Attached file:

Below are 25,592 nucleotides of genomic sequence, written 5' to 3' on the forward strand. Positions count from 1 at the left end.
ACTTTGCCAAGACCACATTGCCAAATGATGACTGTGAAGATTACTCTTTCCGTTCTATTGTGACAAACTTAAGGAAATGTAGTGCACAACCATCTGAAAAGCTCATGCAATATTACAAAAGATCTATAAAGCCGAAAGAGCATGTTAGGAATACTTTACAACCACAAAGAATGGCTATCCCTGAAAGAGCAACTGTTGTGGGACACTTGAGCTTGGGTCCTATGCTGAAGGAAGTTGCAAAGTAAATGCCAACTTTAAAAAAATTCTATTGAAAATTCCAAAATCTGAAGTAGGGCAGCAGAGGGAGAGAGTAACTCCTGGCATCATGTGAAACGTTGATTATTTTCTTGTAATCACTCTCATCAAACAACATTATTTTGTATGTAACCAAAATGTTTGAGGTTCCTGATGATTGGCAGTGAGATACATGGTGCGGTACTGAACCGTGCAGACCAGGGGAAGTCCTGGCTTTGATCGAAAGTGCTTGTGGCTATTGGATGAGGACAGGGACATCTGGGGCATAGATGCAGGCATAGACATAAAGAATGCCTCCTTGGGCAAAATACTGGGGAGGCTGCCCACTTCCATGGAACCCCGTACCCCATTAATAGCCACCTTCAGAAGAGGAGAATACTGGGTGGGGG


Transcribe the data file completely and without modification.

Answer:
Below are 25,592 nucleotides of genomic sequence, written 5' to 3' on the forward strand. Positions count from 1 at the left end.
ACTTTGCCAAGACCACATTGCCAAATGATGACTGTGAAGATTACTCTTTCCGTTCTATTGTGACAAACTTAAGGAAATGTAGTGCACAACCATCTGAAAAGCTCATGCAATATTACAAAAGATCTATAAAGCCGAAAGAGCATGTTAGGAATACTTTACAACCACAAAGAATGGCTATCCCTGAAAGAGCAACTGTTGTGGGACACTTGAGCTTGGGTCCTATGCTGAAGGAAGTTGCAAAGTAAATGCCAACTTTAAAAAAATTCTATTGAAAATTCCAAAATCTGAAGTAGGGCAGCAGAGGGAGAGAGTAACTCCTGGCATCATGTGAAACGTTGATTATTTTCTTGTAATCACTCTCATCAAACAACATTATTTTGTATGTAACCAAAATGTTTGAGGTTCCTGATGATTGGCAGTGAGATACATGGTGCGGTACTGAACCGTGCAGACCAGGGGAAGTCCTGGCTTTGATCGAAAGTGCTTGTGGCTATTGGATGAGGACAGGGACATCTGGGGCATAGATGCAGGCATAGACATAAAGAATGCCTCCTTGGGCAAAATACTGGGGAGGCTGCCCACTTCCATGGAACCCCGTACCCCATTAATAGCCACCTTCAGAAGAGGAGAATACTGGGTGGGGG